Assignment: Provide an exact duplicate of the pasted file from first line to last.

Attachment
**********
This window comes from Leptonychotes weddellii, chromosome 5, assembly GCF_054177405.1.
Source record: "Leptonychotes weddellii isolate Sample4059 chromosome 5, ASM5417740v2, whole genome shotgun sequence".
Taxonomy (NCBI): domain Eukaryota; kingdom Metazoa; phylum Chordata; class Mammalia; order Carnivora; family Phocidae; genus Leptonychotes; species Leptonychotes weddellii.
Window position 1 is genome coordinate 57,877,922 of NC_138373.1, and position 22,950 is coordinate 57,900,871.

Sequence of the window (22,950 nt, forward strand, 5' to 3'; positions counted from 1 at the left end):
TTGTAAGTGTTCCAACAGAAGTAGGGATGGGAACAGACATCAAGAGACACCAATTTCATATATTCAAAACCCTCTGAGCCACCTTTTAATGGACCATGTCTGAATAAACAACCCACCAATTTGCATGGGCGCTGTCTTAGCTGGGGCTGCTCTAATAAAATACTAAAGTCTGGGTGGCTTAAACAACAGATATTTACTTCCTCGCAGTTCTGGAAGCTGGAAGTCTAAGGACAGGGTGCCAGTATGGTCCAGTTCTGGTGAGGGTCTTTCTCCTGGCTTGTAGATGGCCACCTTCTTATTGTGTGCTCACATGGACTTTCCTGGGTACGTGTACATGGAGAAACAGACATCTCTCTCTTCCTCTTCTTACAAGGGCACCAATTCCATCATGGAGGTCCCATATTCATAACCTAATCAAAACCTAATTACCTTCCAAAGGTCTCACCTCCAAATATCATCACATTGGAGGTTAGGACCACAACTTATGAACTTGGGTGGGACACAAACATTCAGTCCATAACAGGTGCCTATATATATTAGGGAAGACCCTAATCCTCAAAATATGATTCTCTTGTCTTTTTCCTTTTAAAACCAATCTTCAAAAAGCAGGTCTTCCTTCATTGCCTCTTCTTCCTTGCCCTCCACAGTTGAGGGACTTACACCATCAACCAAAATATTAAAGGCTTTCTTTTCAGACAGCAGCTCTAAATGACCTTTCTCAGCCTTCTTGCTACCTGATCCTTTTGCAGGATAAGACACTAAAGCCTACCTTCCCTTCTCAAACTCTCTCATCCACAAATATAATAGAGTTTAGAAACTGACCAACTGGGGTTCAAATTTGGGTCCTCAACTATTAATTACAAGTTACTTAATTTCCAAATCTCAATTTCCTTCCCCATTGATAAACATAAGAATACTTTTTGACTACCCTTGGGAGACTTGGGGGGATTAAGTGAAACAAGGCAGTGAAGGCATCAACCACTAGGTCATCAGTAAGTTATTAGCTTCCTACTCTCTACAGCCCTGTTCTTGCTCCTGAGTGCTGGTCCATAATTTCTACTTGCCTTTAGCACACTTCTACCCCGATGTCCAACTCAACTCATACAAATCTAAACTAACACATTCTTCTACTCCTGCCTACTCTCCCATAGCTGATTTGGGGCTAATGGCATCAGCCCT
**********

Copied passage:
This window comes from Leptonychotes weddellii, chromosome 5, assembly GCF_054177405.1.
Source record: "Leptonychotes weddellii isolate Sample4059 chromosome 5, ASM5417740v2, whole genome shotgun sequence".
Taxonomy (NCBI): domain Eukaryota; kingdom Metazoa; phylum Chordata; class Mammalia; order Carnivora; family Phocidae; genus Leptonychotes; species Leptonychotes weddellii.
Window position 1 is genome coordinate 57,877,922 of NC_138373.1, and position 22,950 is coordinate 57,900,871.

Sequence of the window (22,950 nt, forward strand, 5' to 3'; positions counted from 1 at the left end):
TTGTAAGTGTTCCAACAGAAGTAGGGATGGGAACAGACATCAAGAGACACCAATTTCATATATTCAAAACCCTCTGAGCCACCTTTTAATGGACCATGTCTGAATAAACAACCCACCAATTTGCATGGGCGCTGTCTTAGCTGGGGCTGCTCTAATAAAATACTAAAGTCTGGGTGGCTTAAACAACAGATATTTACTTCCTCGCAGTTCTGGAAGCTGGAAGTCTAAGGACAGGGTGCCAGTATGGTCCAGTTCTGGTGAGGGTCTTTCTCCTGGCTTGTAGATGGCCACCTTCTTATTGTGTGCTCACATGGACTTTCCTGGGTACGTGTACATGGAGAAACAGACATCTCTCTCTTCCTCTTCTTACAAGGGCACCAATTCCATCATGGAGGTCCCATATTCATAACCTAATCAAAACCTAATTACCTTCCAAAGGTCTCACCTCCAAATATCATCACATTGGAGGTTAGGACCACAACTTATGAACTTGGGTGGGACACAAACATTCAGTCCATAACAGGTGCCTATATATATTAGGGAAGACCCTAATCCTCAAAATATGATTCTCTTGTCTTTTTCCTTTTAAAACCAATCTTCAAAAAGCAGGTCTTCCTTCATTGCCTCTTCTTCCTTGCCCTCCACAGTTGAGGGACTTACACCATCAACCAAAATATTAAAGGCTTTCTTTTCAGACAGCAGCTCTAAATGACCTTTCTCAGCCTTCTTGCTACCTGATCCTTTTGCAGGATAAGACACTAAAGCCTACCTTCCCTTCTCAAACTCTCTCATCCACAAATATAATAGAGTTTAGAAACTGACCAACTGGGGTTCAAATTTGGGTCCTCAACTATTAATTACAAGTTACTTAATTTCCAAATCTCAATTTCCTTCCCCATTGATAAACATAAGAATACTTTTTGACTACCCTTGGGAGACTTGGGGGGATTAAGTGAAACAAGGCAGTGAAGGCATCAACCACTAGGTCATCAGTAAGTTATTAGCTTCCTACTCTCTACAGCCCTGTTCTTGCTCCTGAGTGCTGGTCCATAATTTCTACTTGCCTTTAGCACACTTCTACCCCGATGTCCAACTCAACTCATACAAATCTAAACTAACACATTCTTCTACTCCTGCCTACTCTCCCATAGCTGATTTGGGGCTAATGGCATCAGCCCT